Monthly Musing – May 2024 – School’s out … forever!

Not so small daughter is on study leave for her A Level exams which means that she’s left sixth form college and our time with children at school is over.  Ooh, it’s another milestone!  Not so small daughter is delighted not to have to do any more lessons in subjects that have lost their appeal (funny how exams do that to you) and I feel … well, how do I feel?

I thought I might feel sadder than I do, that this phase is completely over now – when big daughter was this age, not so small daughter was still at primary school so we still had high school and sixth form college to come – but actually, now that we’re here, I’m surprised to find that I’m not as upset about it all as I thought I might be.  We haven’t reached this point overnight, after all, so every day that has passed has brought us closer to this point until finally, last Friday, that was it.  Life has a way of doing that, doesn’t it?  The days turn whether you want them to or not.  And that means that it won’t be long before not so small daughter heads off first to Nepal and then to university.

How we are going to feel when we drop her off at university in September has been on my mind a lot lately.  I’ve been trying to focus on the positive that will come from not being a taxi service, not falling over shoes that are abandoned wherever they’re taken off, and not having to collect plates and glasses from upstairs because we’ve run out yet again – and not the fact that our sparky, funny girl is over an hour away in another city in another county.  She’s assured us that she will be home on a regular basis, and we have plans to visit her, but it’s an odd thought that the last bird is about to leave the nest and when she does come home, it will be for fleeting visits fitted into her new life, just as it is for big daughter now as well.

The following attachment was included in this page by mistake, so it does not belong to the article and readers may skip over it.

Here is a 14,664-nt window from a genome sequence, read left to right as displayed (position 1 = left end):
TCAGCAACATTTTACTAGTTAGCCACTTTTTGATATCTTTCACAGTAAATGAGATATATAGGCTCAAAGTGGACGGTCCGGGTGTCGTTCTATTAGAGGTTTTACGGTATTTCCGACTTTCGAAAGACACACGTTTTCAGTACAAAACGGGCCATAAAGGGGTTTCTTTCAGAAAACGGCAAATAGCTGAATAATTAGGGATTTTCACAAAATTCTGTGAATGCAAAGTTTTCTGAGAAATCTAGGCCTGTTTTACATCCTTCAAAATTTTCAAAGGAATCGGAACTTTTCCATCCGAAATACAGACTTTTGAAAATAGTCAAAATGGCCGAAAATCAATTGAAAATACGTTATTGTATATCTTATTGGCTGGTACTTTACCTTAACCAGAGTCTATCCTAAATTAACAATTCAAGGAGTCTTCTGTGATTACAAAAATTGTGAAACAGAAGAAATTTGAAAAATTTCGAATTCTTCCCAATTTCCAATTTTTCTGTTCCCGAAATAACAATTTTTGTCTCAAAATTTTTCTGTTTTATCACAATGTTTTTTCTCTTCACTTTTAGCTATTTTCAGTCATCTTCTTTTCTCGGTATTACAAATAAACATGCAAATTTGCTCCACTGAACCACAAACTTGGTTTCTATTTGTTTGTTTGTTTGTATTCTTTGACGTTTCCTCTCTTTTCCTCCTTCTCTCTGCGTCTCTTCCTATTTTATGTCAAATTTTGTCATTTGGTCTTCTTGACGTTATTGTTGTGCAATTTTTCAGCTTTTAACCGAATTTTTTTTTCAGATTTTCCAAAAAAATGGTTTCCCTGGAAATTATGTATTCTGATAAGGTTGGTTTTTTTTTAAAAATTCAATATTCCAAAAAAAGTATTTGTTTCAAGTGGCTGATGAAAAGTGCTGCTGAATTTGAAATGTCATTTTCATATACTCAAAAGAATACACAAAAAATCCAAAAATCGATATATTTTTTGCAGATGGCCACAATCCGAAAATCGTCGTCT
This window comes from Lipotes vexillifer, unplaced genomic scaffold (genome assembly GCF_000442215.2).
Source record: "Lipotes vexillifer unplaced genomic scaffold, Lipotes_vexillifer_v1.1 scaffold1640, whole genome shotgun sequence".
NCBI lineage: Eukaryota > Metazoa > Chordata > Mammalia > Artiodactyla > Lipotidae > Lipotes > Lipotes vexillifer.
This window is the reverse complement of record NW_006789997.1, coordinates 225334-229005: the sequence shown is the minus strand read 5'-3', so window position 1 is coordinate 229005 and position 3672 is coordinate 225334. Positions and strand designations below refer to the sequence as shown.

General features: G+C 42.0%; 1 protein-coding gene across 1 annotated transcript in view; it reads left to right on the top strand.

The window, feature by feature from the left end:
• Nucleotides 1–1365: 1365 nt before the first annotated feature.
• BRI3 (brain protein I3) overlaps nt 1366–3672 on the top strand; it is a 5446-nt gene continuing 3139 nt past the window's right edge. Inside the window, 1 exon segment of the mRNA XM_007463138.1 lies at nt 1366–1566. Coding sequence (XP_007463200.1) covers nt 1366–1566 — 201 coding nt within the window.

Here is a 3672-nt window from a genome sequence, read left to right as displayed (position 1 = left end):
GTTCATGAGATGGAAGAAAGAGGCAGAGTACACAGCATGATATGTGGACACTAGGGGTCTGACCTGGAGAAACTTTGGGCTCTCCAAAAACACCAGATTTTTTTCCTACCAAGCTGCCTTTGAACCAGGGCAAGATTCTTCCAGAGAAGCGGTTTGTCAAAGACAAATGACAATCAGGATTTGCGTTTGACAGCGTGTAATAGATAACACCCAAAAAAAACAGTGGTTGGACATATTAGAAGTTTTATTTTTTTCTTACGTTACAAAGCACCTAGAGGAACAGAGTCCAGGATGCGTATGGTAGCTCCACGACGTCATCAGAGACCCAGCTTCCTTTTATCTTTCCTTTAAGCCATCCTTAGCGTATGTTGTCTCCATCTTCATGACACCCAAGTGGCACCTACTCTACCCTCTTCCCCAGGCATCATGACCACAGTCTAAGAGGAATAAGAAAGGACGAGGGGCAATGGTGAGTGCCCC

I saw a post on Instagram a while ago which read “I am not an empty nester, I am a bird launcher!” and I think that needs to apply to my husband and me as well.  We have the choice to feel left behind or to see where this phase of our lives takes us and launch ourselves into it.  It’s both an exhilarating and scary thought, having spent the last twenty-odd years being a taxi service, falling over shoes, collecting plates and the thousand other jobs that parents do, but there’s time to get used to the idea.  School’s only just finished, there’s the whole summer before university starts and in the meantime, we’re falling over boxes of things being collected to take to Nepal and uni – nothing’s actually changed that much at all!


A cardboard box containing ceramic dishes, tea towels and insect repellent



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12 Responses

  1. Lindsay says:

    It is a strange feeling, I kept laying the table for three after second one went to university 6 hours away. He spent time on an Erasmus placement in Europe which was where he met his future wife so life changes again! This was 25 years ago now, only a very basic mobile phone so contact was sporadic to say the least! I definitely worried for nothing 🙄
    Good luck to your daughter, how wonderful to visit Nepal.

    • winwickmum says: